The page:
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Mixing Up The Medicine - Book Review (Pt.1)
This is the first in a series on the new Dylan Archives book ‘Mixing Up The Medicine’ by Mark Davidson and Parker Fishel. Here we’ll look at some of the background for this incredible new book and how and why it came to exist.
When the Bob Dylan Archives were first announced in 2016 even the most in-the-know Dylanologists were shocked: Bob Dylan had saved 100,000+ items from throughout his career and they were going to go live in an archive in Tulsa Oklahoma, along with every audio and video clip ever recorded? Whaaaaaat?
Six years later, the shock has passed, but the breadth and depth and impact is still being revealed. Researchers were the early beneficiaries - with access to the archives writers have given us books and articles full of details and stories we otherwise would have never known.
And since May of 2022, it’s given 50,000+ Dylan fans from around the globe the chance to get up close with a selection of the materials at The Bob Dylan Center. The building’s two floors contain about a dozen distinct exhibitions and experiences that make hundreds of the Archive’s items - including films, photographs, memorabilia, manuscripts, unreleased music, never-before-seen film, and a number of interactive experiences - available to anyone who wants to see them.
But for the millions of Bob Dylan fans that can’t or haven’t made the trip to Tulsa, and maybe don’t read every new Dylan book or article, the impact of The Bob Dylan Archives has been limited.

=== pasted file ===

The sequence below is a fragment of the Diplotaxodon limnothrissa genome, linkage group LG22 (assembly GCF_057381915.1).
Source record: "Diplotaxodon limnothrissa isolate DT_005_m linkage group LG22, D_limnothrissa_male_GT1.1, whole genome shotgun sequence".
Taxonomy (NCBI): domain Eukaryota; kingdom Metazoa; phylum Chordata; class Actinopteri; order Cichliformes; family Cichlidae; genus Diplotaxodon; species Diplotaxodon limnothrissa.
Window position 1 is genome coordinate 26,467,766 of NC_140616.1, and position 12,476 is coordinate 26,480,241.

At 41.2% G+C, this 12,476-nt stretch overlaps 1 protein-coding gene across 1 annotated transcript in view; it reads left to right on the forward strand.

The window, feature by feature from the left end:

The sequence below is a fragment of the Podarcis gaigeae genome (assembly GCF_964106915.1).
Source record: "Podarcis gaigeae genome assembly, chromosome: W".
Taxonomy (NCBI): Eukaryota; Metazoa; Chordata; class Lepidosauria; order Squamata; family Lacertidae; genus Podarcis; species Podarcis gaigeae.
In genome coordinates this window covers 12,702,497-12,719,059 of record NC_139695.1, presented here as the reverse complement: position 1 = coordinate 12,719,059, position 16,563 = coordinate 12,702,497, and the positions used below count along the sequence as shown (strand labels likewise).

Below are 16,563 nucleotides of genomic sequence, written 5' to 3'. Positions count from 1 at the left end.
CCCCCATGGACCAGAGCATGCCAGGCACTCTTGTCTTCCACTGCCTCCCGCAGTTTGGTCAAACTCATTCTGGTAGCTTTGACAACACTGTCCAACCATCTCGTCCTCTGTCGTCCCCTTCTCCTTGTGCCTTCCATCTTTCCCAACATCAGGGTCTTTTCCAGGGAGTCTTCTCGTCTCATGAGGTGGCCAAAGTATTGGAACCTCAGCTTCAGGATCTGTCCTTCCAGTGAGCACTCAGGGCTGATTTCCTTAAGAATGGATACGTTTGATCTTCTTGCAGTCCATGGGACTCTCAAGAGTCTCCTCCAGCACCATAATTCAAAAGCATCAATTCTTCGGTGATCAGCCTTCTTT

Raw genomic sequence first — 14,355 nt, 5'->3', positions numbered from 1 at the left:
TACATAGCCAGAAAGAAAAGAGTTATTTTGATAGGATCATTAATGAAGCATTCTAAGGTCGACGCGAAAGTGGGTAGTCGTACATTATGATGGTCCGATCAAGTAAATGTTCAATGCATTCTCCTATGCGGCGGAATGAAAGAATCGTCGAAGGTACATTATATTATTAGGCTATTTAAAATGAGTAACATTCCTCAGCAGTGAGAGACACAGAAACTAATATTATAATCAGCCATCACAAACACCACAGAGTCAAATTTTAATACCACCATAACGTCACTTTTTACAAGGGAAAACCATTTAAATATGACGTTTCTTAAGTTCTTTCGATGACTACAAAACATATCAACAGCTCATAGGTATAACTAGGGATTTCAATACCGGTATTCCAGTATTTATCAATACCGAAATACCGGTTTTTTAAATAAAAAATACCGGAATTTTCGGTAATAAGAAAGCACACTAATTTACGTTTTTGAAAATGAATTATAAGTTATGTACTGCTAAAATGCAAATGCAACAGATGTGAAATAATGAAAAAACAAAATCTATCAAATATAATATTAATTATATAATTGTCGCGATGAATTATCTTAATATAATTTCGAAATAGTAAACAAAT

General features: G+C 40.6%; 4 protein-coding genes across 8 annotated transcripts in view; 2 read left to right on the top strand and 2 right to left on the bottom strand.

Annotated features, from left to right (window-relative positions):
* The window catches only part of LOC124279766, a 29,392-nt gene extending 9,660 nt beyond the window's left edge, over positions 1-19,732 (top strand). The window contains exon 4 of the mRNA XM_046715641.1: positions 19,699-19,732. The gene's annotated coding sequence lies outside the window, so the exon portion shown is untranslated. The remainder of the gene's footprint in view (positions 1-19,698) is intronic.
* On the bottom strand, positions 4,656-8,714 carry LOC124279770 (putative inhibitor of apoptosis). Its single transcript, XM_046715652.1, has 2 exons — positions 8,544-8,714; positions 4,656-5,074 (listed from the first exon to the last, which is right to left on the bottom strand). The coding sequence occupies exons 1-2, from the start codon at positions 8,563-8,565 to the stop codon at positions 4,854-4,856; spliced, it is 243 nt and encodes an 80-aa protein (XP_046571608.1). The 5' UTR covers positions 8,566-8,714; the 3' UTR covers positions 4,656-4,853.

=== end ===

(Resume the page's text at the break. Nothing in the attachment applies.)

That all changes with the release of Mixing Up The Medicine - a gorgeous and luxurious new 600 page book out next week (Order at Amazon). It’s filled to the brim with over 1000 of the most interesting, important, rare, and revealing objects that are held in the Bob Dylan Archives, but it is far from just a picture book.
“I quickly realized that everything I thought I knew about him was a misconception.” - Benmont Tench
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When the Dylan Archives arrived in Tulsa, things were neatly in boxes but largely un-labelled and not particularly organized. Curators Mark Davidson and Parker Fishel and their teams have spent the years since the items arrived (which happened in waves) organizing, preserving, cataloging, and understanding what it was they had. It’s a process they don’t consider finished even today.
And while Dylan’s collection is the foundation, It has been substantially augmented by the acquisition of additional related archives from contemporaries like Phil Ochs, Cynthia Gooding, Izzy Young, Harold Leventhal and others, as well as via acquisitions and donations from the biggest private Dylan collectors in the world including Bill Pagel and Mitch Blank and Barry Ollman.